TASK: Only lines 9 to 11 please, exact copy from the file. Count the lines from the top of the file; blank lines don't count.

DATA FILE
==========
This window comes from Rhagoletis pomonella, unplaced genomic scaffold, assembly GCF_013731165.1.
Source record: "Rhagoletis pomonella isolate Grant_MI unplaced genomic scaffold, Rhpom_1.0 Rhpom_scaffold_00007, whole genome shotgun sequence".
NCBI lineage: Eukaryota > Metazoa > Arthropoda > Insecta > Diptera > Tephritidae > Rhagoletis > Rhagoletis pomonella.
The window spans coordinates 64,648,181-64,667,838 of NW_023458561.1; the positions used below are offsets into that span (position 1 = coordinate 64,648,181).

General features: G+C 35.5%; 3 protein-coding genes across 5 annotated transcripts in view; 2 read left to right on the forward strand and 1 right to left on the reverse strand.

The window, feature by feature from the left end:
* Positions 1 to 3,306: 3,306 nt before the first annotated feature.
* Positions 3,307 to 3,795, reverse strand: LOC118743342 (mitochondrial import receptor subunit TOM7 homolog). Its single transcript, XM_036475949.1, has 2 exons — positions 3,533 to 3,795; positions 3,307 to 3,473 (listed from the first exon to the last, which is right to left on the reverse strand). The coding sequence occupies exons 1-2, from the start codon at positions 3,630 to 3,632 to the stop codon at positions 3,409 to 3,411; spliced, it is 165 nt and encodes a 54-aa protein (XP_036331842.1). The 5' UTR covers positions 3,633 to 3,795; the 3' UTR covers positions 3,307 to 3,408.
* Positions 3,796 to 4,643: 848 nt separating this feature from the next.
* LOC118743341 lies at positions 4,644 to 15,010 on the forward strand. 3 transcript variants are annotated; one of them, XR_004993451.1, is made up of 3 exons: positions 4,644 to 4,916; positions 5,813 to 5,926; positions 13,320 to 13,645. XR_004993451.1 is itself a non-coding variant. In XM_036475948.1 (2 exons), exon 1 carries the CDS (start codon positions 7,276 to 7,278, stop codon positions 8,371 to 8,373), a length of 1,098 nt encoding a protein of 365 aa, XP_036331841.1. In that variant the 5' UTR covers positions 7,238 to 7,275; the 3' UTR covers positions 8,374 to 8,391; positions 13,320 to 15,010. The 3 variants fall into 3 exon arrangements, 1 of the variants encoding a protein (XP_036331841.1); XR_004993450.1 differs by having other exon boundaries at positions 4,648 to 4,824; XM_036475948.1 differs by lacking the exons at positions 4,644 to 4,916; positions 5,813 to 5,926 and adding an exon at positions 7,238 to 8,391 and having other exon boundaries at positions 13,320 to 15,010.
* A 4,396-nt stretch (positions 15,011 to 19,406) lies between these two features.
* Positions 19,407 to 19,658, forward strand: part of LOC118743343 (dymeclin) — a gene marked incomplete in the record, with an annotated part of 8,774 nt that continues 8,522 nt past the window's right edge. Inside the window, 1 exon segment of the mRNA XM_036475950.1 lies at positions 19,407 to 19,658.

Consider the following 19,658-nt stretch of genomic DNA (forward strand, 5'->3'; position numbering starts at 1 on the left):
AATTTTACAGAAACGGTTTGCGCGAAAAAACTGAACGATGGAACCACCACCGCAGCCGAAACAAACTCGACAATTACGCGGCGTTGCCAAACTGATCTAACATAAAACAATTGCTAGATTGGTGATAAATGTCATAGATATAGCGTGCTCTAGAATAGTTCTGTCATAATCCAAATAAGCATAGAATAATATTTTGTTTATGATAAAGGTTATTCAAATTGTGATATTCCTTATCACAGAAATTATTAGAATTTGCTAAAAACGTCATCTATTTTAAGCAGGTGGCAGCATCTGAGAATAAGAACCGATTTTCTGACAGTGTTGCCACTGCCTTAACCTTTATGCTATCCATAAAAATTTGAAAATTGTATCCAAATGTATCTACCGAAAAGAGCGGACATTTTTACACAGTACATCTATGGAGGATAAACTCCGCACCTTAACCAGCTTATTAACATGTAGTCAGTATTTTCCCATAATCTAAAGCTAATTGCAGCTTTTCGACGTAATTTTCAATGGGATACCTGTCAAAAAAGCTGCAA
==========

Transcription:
* Positions 3,796 to 4,643: 848 nt separating this feature from the next.
* LOC118743341 lies at positions 4,644 to 15,010 on the forward strand. 3 transcript variants are annotated; one of them, XR_004993451.1, is made up of 3 exons: positions 4,644 to 4,916; positions 5,813 to 5,926; positions 13,320 to 13,645. XR_004993451.1 is itself a non-coding variant. In XM_036475948.1 (2 exons), exon 1 carries the CDS (start codon positions 7,276 to 7,278, stop codon positions 8,371 to 8,373), a length of 1,098 nt encoding a protein of 365 aa, XP_036331841.1. In that variant the 5' UTR covers positions 7,238 to 7,275; the 3' UTR covers positions 8,374 to 8,391; positions 13,320 to 15,010. The 3 variants fall into 3 exon arrangements, 1 of the variants encoding a protein (XP_036331841.1); XR_004993450.1 differs by having other exon boundaries at positions 4,648 to 4,824; XM_036475948.1 differs by lacking the exons at positions 4,644 to 4,916; positions 5,813 to 5,926 and adding an exon at positions 7,238 to 8,391 and having other exon boundaries at positions 13,320 to 15,010.
* A 4,396-nt stretch (positions 15,011 to 19,406) lies between these two features.